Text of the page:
Ben, in the stylish straw hat, is standing in the cooler which will be superchilled. Having a large cooler will allow us to keep fresh roasters on hand for those last minute orders. It will also allow us to superchill our meat before deliveries each week to customers. Lastly, once meat is superchilled we can blast freezer it so that micro-crystals form rather than larger ice crystals. This makes for much better quality frozen meat with less drip.

Will, on the right, is over in the brine room where we’ll make wet and dry cured bacon, hams, corned pork and other delicious processed meats. The brine room is off of the kitchen but part of the sequence of cooler rooms – the warmest of those low temperature rooms. By having small, precisely controlled rooms we can do some interesting things.

The black and red vacuum is sitting in the commercial kitchen which is between the cutting room, triple smokehouse (to my back) and brine room. One of those interesting things I mentioned above is the kitchen will eventually have one or two ‘warm’ rooms for aging Charcuterie, something Will is quite interested in developing.

To get the interior of the rooms perfectly plumb and square in all ways meant we have to be more exacting with our form work than when we were doing the rough structural outer portion of the building. Sometimes one can let the concrete forms vary by half an inch over a 40′ span but for these inner rooms I wanted them exact so that it would be easier to lay in the FRP wall covering, hanging rail track and other things later. This means applied trigonometry and geometry to constantly check the various angles and lengths of triangles formed. Ben and Will double checked my blueprint numbers against reality just to make sure theory and reality mesh. This gave them a good workout with their math skills. Construction work isn’t just pounding nails…

When we had started out with the old hay shed[1, 2, 3] foundation it was very not square and the building that sat on it was very not plumb. Gradually with each step we’ve brought it closer and closer to our goals. In the process we have kept the same footprint on the ground but made the building bigger and bigger. The inside of our facility is actually bigger than the old shed. This is a little bit like Harry Potter’s tents. “How can you have a building that is bigger than its foundation,” you might ask… The clue is in the spark.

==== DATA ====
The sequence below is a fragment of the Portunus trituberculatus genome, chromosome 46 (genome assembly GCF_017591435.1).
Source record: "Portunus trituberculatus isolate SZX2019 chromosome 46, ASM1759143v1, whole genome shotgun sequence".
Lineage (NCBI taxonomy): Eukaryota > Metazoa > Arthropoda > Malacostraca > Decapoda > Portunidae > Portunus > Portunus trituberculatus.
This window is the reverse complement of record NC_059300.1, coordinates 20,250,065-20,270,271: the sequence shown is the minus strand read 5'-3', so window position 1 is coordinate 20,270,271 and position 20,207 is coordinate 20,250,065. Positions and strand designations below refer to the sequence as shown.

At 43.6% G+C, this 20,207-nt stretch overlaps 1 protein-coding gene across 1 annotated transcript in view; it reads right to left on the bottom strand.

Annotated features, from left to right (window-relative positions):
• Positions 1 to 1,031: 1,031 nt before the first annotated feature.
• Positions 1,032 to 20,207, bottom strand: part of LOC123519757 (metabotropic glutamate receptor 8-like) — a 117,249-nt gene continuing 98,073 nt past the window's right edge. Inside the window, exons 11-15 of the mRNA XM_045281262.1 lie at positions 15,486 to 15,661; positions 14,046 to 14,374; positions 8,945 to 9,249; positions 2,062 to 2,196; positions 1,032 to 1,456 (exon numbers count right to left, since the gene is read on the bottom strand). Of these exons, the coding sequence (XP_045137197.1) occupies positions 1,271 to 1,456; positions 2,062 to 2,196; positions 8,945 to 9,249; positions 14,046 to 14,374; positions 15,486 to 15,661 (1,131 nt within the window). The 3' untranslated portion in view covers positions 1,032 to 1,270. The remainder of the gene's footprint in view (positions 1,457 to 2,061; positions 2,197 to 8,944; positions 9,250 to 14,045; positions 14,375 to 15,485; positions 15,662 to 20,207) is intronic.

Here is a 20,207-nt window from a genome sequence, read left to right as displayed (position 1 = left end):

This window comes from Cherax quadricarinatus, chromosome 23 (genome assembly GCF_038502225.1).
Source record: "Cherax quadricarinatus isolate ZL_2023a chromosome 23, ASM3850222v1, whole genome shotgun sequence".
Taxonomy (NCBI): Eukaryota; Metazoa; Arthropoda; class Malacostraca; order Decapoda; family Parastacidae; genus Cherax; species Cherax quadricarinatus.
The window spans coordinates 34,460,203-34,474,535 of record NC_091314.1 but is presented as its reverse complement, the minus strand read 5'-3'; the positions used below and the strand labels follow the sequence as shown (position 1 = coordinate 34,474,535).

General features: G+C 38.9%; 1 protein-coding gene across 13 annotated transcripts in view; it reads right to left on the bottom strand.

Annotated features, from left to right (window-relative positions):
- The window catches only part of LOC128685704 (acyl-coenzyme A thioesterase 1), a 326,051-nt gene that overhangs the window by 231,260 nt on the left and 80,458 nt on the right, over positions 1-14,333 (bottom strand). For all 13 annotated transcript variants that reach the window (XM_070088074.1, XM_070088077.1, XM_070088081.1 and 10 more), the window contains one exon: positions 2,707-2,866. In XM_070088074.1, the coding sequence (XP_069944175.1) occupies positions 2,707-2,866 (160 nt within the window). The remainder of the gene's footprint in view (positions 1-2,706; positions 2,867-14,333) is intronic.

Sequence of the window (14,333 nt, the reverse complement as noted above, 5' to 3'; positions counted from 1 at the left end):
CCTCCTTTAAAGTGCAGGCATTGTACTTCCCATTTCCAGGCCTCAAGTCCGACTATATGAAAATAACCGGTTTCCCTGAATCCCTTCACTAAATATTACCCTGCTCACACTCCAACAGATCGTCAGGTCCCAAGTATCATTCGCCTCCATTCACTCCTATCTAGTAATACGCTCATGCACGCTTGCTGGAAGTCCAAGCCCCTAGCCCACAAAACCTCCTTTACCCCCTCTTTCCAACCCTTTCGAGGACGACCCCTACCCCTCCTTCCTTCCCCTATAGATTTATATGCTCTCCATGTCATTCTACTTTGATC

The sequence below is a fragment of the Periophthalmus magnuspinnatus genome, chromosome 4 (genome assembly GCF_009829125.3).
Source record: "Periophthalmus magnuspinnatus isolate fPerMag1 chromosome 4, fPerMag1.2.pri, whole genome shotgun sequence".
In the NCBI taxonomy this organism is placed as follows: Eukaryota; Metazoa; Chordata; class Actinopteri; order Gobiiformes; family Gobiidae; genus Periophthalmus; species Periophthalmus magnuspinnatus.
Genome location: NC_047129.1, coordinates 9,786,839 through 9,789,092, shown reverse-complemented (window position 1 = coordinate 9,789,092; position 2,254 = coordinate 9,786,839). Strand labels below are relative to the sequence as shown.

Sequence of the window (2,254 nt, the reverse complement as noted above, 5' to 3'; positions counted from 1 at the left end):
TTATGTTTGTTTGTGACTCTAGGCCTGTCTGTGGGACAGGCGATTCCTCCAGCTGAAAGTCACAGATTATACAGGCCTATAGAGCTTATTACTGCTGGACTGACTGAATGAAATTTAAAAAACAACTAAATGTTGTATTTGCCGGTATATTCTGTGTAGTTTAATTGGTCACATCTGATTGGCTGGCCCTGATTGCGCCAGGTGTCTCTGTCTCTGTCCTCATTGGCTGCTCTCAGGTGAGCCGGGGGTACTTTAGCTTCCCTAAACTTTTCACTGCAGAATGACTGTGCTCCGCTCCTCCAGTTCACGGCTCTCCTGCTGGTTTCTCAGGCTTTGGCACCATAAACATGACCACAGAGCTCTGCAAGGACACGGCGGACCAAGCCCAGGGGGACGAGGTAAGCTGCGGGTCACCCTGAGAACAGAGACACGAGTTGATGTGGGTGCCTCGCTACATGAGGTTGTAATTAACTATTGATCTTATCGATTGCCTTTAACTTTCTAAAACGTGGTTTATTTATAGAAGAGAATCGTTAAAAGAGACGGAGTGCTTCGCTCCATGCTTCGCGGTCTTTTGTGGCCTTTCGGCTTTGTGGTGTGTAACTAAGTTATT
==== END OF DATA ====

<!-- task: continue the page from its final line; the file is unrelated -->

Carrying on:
Note that the rooms look a bit curved in the panoramic photo above, that has to do with the nature of camera lenses and because that image is a composite of several shots blended together to make a wide angle view. In reality, the lines that should be straight, are straight. Click on it to see a larger view. Click again on the X in the lower right, if it is there on your screen, of the larger image for even more detail. This requires javascript to be turned on and crashes Microsoft Internet Explorer 8 quite nicely – beware.


Wall Forms Rising

Will and Ben, on the other side, working at setting the wall forms. When we went to start using these forms, first we had to evict two good sized paper wasp nests. I felt bad. I like wasps because they hunt and kill insects who eat my gardens. I had left the wasps to forage as long as possible while we prepped but there came a day when we had to do the dirty deed. Unfortunately they had built their nests in the top forms – the forms we needed first, one on each stack. Although they might have objected if I had been taking off forms above them. Perhaps it was fortunate they were in the first forms that had to go. It would have been tempting to leave them in as long as possible.


Reefer Walls Rising

With the form work going up on top of the now squared up bases in the reefer the rooms are beginning to take shape in the butcher shop portion of the building. (Ignore the weird bends in the wall – they are an arberation of the wide angle lens and photo joining process to create the panorama.) There is a layout here incase you’re not familiar with the project.

“Wow, the rooms are a lot bigger than I thought they would be!” -Ben

Close up, the room at my feet is the Abattoir a.k.a. the kill floor or slaughter room. Animals will start out in the breeding fields (story of birds and bees goes here) and rotate around the pastures of our farm on Sugar Mountain as they grow until they are the right age and end up in the finisher fields which adjoin the entrance to the lairage. The livestock that are going to get slaughtered that week will be allowed to move into the lairage itself which is a covered area just south of the abattoir. From there they’ll move into a chute where the USDA/State inspector will check them during their antemortum inspection to make sure the animals are healthy before individually entering the stunning chute.

After humane stunning the carcass is lifted for bleeding on the 20′ hoist stainless steel rail. Next the pigs are scalded and dehaired. Very large sows and boars as well as sheep, goats and cattle get skinned. The carcass is transfered to the intermediate height 11’8″ stainless steel rail for gutting, cleaning, inspection and weighting. Next it moves through the 12′ tall doorway into the chiller where it’s heat will be quickly brought down to refrigeration levels.